A combative Prime Minister Manmohan Singh has said he would quit politics if charges of corruption in allocating coal blocks, levelled against him by Gandhian activist Anna Hazare’s anti-corruption team, are proved.
The clock is ticking for the ruling Congress party. Ever since the national auditor’s report blew the lid off the 2G spectrum scandal, the second term of the UPA government has been clouded by incessant talk of premature general elections or who will lead India in 2014.
The past few days have been quite busy for the government. As yet another spiritual leader started yet another “movement” against corruption in the government and bureaucracy, Prime Minister Manmohan Singh was at the chic French seaside resort of Cannes, holding discussions with heads of state of the G20 nations on how to deal with the crisis in Greece.
By Annie Banerji
With greying hair, humbly garbed in a sari and a smile that adorns her grandmother-like appearance, 73-year-old Sheila Dikshit finds herself in the spotlight over the Comptroller & Auditor General’s (CAG) report, right after combating the Shunglu Committee report.
By Annie Banerji
He can run, but he definitely cannot hide. The Central Information Commission (CIC) has ordered the Prime Minister’s Office (PMO) to release information regarding correspondence between Prime Minister Manmohan Singh and former telecom minister A Raja related to the 2G spectrum allocation scandal, which caused a loss of up to $39 billion to the national exchequer, in response to an applicant under the Right to Information (RTI) Act.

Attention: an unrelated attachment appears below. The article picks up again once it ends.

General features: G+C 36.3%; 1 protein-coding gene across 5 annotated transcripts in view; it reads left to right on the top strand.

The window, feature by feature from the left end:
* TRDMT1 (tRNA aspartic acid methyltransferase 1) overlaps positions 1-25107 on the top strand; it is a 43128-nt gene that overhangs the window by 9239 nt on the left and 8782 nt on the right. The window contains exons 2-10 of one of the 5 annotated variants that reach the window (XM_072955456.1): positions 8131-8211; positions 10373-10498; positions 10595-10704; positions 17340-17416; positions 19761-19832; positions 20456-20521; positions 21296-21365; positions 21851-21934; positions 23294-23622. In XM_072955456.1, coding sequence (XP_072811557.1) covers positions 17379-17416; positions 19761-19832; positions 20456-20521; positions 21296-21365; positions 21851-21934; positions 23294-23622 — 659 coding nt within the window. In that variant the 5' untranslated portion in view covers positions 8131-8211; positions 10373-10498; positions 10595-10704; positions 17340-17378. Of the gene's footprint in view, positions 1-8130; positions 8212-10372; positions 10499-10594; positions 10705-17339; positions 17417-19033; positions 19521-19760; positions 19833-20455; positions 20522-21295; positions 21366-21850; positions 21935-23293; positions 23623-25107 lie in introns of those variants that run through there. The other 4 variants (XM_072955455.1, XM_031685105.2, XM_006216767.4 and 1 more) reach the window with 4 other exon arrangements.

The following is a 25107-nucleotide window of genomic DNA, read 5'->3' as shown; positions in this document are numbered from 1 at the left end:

Along with the likes of Shakespeare, Britain has a longstanding literary tradition of a different kind — the explosive political biography, memoir or diary.
For nearly two decades, Prime Minister Manmohan Singh was the darling of the Indian middle classes, who saw the Oxford- and Cambridge-trained economist as a rare alternative to the stereotype of the uneducated, corrupt and criminal politician.
Rumblings within the ruling Congress party that suggested the “jettison” of Prime Minister Manmohan Singh after the party’s electoral failures in state elections in 2007, cited in a secret diplomatic cable published on Monday, are a timely reminder of the dangerous implications of failure for Congress in elections this month.
Prime Minister Manmohan Singh has long wanted to secure what his dozen predecessors have failed to achieve: lasting peace with arch rival Pakistan. But, if the WikiLeaks cables are to be believed, Singh probably remains isolated in pursuing his dream.